A couple of years ago, I was on line searching for an idea for my goat operation. I visited Premier 1 and discovered their “Double Sided Walk-Thru Feeder.” For the price of shipping and handling, they would send me the plans for the feeder. I ordered and received the plans.

Since my construction is normally done with logged timber, milled by the Mennonites, I had to break down and actual purchase lumber - plywood. The plans called for 4 inch by 4 inch goat panels. If I had ordered the goat panels from Premier 1, it would have cost me as much in shipping and handlings as the cost of the two pieces of panel. I elected to use cattle panels (6 inch by 6 inch) instead. Other than that one change, I followed the directions I received.

Up on completion, I placed the “Double Side Walk-Thru Feeder” in the barn and began to feed in it. It worked great! A couple of weeks after I began using it, on a cold winter night, I decided to throw a square bale of hay into the walk-through portion of the feeder to feed the goats their hay. A few hours later we went to check on the goats - a cold January night - and found the little kids had found the feeder. They had crawled into the feeder, through the 6 inch by 6 inch cattle panel openings, and were snuggled in the hay. While we watched, a little four week old doeling got hungry, crawled from the feeder, and found Mom for a quick mid-night snack, then back to her cozy hay bed.

For the next four or five months, we placed feed in the feed hopper and hay in the walk through area. When the warm weather finally arrived, I continued to feed hay in the feeder; and the goats seemed to enjoy it

Problem! The area around the feeder started to mound with hay. When we cleaned out the barn, we decided to move the feeder out of the barn. I decided that the feeder would not last very long out in the weather, so we had to put it under cover of some sort. I added four uprights to each corner, rafters connected to these uprights, the placed cross bars at the crown and tail of the rafter. We then added ‘cheap’ tarps over the rafters and we had a covered hay feeder.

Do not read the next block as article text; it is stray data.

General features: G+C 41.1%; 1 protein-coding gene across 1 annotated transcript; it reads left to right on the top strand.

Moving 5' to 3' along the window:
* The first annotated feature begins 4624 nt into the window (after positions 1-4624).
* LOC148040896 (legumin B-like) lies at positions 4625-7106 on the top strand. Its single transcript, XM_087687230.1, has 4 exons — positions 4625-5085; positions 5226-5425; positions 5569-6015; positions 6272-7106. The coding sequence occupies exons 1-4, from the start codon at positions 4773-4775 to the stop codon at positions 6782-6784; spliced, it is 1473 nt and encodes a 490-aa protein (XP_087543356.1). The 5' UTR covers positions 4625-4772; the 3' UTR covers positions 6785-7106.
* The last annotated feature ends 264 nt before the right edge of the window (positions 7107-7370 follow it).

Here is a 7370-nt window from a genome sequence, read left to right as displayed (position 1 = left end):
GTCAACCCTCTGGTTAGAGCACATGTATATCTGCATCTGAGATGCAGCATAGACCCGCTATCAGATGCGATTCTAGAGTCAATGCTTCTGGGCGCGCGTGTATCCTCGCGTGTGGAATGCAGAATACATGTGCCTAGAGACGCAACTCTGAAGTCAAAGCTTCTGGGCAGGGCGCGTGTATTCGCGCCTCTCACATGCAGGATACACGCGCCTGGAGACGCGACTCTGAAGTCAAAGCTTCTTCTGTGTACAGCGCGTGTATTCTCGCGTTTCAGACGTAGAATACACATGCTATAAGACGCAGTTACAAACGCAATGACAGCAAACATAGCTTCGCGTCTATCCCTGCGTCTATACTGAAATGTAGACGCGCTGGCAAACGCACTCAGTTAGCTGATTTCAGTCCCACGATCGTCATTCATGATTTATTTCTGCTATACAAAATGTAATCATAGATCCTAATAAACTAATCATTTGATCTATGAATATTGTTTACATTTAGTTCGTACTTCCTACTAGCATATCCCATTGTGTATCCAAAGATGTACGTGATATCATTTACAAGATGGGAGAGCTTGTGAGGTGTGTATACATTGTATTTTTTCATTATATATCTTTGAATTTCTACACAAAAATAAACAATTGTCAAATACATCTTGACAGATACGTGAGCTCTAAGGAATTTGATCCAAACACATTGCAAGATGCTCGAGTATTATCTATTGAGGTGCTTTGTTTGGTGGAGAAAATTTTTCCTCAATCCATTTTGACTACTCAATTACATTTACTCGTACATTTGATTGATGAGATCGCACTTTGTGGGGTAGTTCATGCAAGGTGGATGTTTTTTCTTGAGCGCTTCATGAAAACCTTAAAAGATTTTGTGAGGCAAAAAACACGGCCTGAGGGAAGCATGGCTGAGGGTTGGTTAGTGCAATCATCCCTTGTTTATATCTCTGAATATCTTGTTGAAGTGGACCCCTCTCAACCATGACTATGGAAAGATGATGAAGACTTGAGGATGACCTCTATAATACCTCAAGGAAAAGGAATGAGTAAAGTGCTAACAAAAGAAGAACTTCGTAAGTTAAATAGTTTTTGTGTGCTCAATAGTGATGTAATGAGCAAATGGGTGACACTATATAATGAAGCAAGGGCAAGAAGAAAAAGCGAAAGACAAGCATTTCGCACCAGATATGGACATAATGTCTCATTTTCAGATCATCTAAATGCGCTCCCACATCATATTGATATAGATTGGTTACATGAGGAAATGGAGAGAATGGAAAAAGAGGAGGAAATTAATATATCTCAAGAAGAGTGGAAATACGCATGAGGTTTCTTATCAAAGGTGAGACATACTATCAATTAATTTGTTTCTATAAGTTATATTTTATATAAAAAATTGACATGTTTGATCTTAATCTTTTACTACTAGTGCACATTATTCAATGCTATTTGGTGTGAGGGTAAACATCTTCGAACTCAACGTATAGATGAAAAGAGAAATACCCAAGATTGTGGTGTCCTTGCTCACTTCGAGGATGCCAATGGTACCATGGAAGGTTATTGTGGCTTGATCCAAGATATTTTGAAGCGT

Now in used in front of the barn, in the open, the hay feeder holds two square bales of hay. Oh, we finally got goat panels in Tennessee, so I replaced the cattle panel with goat panels before I moved it out of the barn. The kids can no longer crawl up in the hay area, but some sleep under the feeder and in the feed troughs. The smaller goat panels seem to cut down on the amount of hay wasted since the goats can’t pull out as much at one time.

I’m considering building another for the buck pen and another for the isolation pen.

To obtain a copy of the plans for Premier 1’s Double Sided Walk-Thru Feeder:

Material required for our adapted hay feeder:

From Premier 1:
Four 20" x 4' Feeder inserts @ $14.50 each (I used a $13 cattle panel -16 feet long - then later a $22 goat panel - 20 feet long - for this…cut to fit)
24 barbed staples (provided free by Premier 1).

From local sources:
Ten 2 x 4 x 8' (horizontals)
Six 2 x 4 x 42" (vertical legs) CCA treated
Two 2 x 4 x 35" floor supports
One 2 x 4 x 32" center floor support
2/3 sheet 1/2" CCA treated plywood floor cut into two 32" x 48" pieces
One half sheet of CDX 1/2" plywood cut into two 12" x 96" pieces
Forty 16d nails and 80 1-1/2" roofing nails, or 40 2-1/2" decking screws and 30 1-1/2" sheating screws

I added:
Four 2 x 4 x 36” for support for my rafters on each corner
Six 2 x 4 x 45” for the rafters
Four 1 x 6 x 8’ one on each side of the crown and one on each of the rafter tails
A cheap tarpaulin large (8 x 12) enough to cover the feeder from the rafter tails to the crown and down to the other tail. (I nailed down one side or the tarpaulin and tied the other side down with bungee cords to allow access. I remove the bungee cords, place two square bales of hay inside the “feeder”, removing the bailing twine, and re-secure the bungee cords.)

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Ken and Pat Motes
Clear Creek Farms
33 South Clear Creek Road
Fall River, Tennessee 38468
Phone: (931) 852-2167
Fax: (931) 852-2168

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